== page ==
But once again, as consequential as Adam’s sin was, Paul declares that the work of Christ was even greater. When Jesus was born, he didn’t merely need to resolve “one transgression” because that one sin turned into infinite sins.

But Jesus provided an infinitely valuable atonement on the cross. And through his death, he offers a “free gift” that can answer every sin and provide justification. He is able to completely cleanse the every trace of our sin and replace it with the declaration, “not guilty.”

I hope that we will never grow so familiar with the gospel that we lose sight of how amazing that is. We’re going to sin in a bit about the fact that, “Our sins they are many.” Apart from Christ, I am a mess, and I make a terrible mess. But Jesus’ blood is sufficient to cleanse it all. “His mercy is more!”

Maybe you came into church today burdened with guilt and discouraged about your spiritual progress. Be encouraged that no matter how great of a mess you have made, God’s mercy is more. “There is more grace in Christ than there is sin in you.” So, run to him, confess your sin, cry out for strength, and keep going.

And if you have never received Christ, please believe on him today. No matter what you have done and no matter how broken you are, God’s mercy is more than your sin. Repent of your sin, and receive Jesus as your Savior and Lord. The 2nd consequence of Christ’s death is that…

We can dwell in life instead of death (v. 17). This verse teaches that death and eternal life are not just consequences that we will face someday. Paul says that death is a power that dominates the life of every unbeliever. Chapter 6 will say the same about sin. The unbeliever does not just commit sins; sin and death reign over his life. He lives for himself, he is blinded to God’s truth, and he is marching toward hell.

Similarly, spiritual life is not just an inheritance that comes after death. Instead, we receive life the moment we are saved. The Holy Spirit lives inside us. We have joy and peace. We love God and live for what is truly important, and we are progressively becoming more and more like Jesus.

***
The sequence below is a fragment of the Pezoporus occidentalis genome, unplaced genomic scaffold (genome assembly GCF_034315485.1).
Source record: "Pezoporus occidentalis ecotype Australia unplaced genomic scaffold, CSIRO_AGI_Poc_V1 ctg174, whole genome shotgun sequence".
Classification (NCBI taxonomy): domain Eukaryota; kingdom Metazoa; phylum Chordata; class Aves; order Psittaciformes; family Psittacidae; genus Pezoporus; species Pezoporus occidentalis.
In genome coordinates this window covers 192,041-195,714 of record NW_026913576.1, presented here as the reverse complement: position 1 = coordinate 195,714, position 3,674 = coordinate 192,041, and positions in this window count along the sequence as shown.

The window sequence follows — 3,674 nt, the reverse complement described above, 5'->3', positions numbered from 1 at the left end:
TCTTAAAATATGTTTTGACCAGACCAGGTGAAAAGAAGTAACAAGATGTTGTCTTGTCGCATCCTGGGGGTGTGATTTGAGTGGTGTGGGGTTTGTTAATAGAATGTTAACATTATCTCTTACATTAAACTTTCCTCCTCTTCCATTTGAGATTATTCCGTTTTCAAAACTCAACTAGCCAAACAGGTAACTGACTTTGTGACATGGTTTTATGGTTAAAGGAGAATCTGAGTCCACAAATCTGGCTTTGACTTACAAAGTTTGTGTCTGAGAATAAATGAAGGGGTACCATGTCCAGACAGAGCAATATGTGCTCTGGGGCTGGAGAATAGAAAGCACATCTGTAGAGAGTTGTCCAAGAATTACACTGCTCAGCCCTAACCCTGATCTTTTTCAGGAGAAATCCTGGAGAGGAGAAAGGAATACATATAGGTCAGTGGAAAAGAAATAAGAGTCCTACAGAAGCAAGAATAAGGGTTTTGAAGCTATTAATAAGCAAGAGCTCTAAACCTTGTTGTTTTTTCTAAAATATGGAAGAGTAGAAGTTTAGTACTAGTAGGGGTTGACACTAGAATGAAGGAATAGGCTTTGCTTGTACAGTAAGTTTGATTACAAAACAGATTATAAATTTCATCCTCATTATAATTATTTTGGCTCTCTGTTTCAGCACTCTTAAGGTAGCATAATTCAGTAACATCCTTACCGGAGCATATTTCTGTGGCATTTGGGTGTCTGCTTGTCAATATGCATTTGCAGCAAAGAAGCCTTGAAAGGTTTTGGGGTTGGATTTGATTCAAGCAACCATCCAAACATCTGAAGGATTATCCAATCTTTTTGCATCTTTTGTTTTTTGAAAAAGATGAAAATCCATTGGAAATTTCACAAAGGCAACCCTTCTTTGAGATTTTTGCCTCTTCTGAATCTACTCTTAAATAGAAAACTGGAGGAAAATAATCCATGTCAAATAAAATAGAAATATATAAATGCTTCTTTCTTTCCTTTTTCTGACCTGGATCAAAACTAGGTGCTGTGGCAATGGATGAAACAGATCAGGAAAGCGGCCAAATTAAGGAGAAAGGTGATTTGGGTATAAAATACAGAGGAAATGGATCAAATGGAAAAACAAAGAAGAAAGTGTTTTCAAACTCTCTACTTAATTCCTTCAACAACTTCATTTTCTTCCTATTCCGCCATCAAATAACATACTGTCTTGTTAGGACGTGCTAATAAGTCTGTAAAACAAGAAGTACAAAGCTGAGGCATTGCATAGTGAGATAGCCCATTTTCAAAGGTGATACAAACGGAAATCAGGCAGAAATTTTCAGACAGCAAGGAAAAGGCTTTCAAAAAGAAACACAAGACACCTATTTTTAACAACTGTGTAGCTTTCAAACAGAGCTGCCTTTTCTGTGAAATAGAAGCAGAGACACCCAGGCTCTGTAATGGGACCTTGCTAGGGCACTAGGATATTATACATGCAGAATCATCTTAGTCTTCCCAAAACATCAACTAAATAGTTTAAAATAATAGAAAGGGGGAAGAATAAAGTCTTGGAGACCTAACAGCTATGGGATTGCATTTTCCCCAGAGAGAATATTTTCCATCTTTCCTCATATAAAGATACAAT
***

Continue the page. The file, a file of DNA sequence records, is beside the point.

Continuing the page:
And incredibly we who were once under the reign of death, will one day “reign in life through the One, Jesus Christ.” We won’t just be citizens of the Kingdom; we will rule and reign over the Kingdom under Christ. It’s incredible to ponder.

I think of Joseph. One day he was in the bottom of a disgusting, cruel Egyptian prison—dirty, unkept, and foul. The next day he was ruling one step below Pharoah in glory and power. It’s amazing what Christ provided. All of us who are in Christ should be incredibly grateful for “the abundance of grace.”

But I do want to emphasize that everyone does not possess this grace. Someone might interpret the universal language of this passage to mean that just like Adam’s sin corrupted everyone, so also Christ’s obedience will save everyone. The Bible repeatedly teaches that this is not so and even that most people will end up in hell.

But Paul also makes this point explicit in v. 17 when he says that the only people who will “reign in life” are those who “receive the abundance…” You must receive Christ as a gift. That takes humility. You must admit that you need saving and that you can’t do it yourself. And then it takes faith that Christ is able to save. If you have never received Christ, please receive his gift of salvation today. You can leave knowing that your sins are forgiven and that you will reign in life with him someday.


In conclusion, this passage begins with darkest news imaginable. Adam created a catastrophe. But it ends with the best news possible. Christ overwhelmed the catastrophe. It’s great news even for us who are saved because we are all a mess. But don’t get discouraged. “There is more grace in Christ than there is sin in you.” God can forgive every sin. He can help you overcome every struggle. He can sustain you through every hardship of life in a sin-cursed world. Someday, you will reign in life with Christ, and every hardship of this life will fade into insignificance. So remember what Christ did. Stay encouraged. Keep fighting. Tell others about the hope they can enjoy. And keep a clear vision of the future grace that is sure to come.